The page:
Erin O’Toole says Canada Day is a chance to ‘recommit’ to reconciliation with Indigenous peoples

OTTAWA—Conservative Leader Erin O’Toole says this Canada Day is an opportunity to “recommit” to the project of reconciliation with Indigenous peoples.

In the wake of the discovery of hundreds of unmarked graves at former residential schools, O’Toole told reporters in Ottawa Tuesday this year’s pandemic-enforced “subdued” Canada Day celebrations will be an opportunity to reflect on the country’s past.

“That’s how, I think, we build a great country,” O’Toole said.

“And we recommit to reconciliation and to making sure that dark chapters of our past, like the horrible residential school program, should fuel our desire to meet the calls to action that have been out for six years and provide a road map for us.”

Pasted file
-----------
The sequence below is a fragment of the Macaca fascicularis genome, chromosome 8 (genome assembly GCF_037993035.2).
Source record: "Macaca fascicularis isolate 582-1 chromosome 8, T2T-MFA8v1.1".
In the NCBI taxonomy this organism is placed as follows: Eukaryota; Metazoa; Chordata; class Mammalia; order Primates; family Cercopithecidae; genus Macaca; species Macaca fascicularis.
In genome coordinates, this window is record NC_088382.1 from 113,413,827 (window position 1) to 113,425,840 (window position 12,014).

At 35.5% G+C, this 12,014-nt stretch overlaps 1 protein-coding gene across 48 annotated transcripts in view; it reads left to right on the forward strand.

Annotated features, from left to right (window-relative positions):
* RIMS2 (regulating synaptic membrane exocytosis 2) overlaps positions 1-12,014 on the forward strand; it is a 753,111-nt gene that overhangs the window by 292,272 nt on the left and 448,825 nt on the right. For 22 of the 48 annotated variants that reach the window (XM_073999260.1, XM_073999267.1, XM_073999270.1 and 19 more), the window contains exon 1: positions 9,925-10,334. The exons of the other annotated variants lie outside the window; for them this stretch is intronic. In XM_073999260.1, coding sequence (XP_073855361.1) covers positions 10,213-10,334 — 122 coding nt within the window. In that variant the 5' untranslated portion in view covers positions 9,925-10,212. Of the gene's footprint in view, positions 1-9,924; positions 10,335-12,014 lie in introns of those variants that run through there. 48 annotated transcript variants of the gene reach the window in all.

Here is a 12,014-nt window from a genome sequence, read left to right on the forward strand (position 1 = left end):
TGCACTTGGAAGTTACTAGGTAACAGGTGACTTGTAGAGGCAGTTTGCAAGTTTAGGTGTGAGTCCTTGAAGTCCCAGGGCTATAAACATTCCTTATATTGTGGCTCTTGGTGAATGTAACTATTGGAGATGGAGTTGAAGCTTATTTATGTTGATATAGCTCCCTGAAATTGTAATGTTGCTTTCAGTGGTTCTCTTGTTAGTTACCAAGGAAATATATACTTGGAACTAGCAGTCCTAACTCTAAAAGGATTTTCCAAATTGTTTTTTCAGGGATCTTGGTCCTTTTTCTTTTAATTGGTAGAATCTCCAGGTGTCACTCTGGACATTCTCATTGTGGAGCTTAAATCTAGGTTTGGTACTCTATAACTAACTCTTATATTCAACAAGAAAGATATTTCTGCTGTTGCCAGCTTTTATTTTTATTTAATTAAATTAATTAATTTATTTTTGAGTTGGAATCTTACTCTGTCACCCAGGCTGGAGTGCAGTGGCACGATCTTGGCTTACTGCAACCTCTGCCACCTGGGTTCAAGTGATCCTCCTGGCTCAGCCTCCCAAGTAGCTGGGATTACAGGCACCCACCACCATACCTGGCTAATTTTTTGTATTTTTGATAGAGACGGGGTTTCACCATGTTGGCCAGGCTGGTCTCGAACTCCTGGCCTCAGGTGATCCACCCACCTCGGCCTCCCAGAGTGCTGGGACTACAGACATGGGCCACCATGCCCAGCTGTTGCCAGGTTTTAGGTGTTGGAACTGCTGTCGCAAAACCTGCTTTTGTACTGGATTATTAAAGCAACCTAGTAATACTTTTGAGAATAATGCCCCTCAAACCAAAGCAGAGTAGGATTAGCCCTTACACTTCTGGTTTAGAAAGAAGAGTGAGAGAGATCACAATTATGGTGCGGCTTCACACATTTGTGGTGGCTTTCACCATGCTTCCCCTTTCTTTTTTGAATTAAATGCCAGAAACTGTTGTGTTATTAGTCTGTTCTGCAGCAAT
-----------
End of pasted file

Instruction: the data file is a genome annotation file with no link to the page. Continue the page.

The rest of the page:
A source close to O’Toole said the comment was not meant as an endorsement of the 94 recommendations, or calls to action, made by the Truth and Reconciliation Commission in 2015. Instead, O’Toole is calling for the federal government to provide a plan for locating and commemorating residential school cemeteries.

O’Toole’s comments Tuesday were more subdued than his speech to Conservative MPs last week, when he expressed disbelief that local leaders in communities across the country have scaled back or cancelled Canada Day celebrations.

“There is a difference between acknowledging where we have fallen short. There is a difference between legitimate criticism and always tearing down the country,” O’Toole told his caucus. “Let’s acknowledge where we fall short. Let’s ensure we do not cover it up. But let’s also channel the pain of a Canada falling short to build up the country, not tear it down.”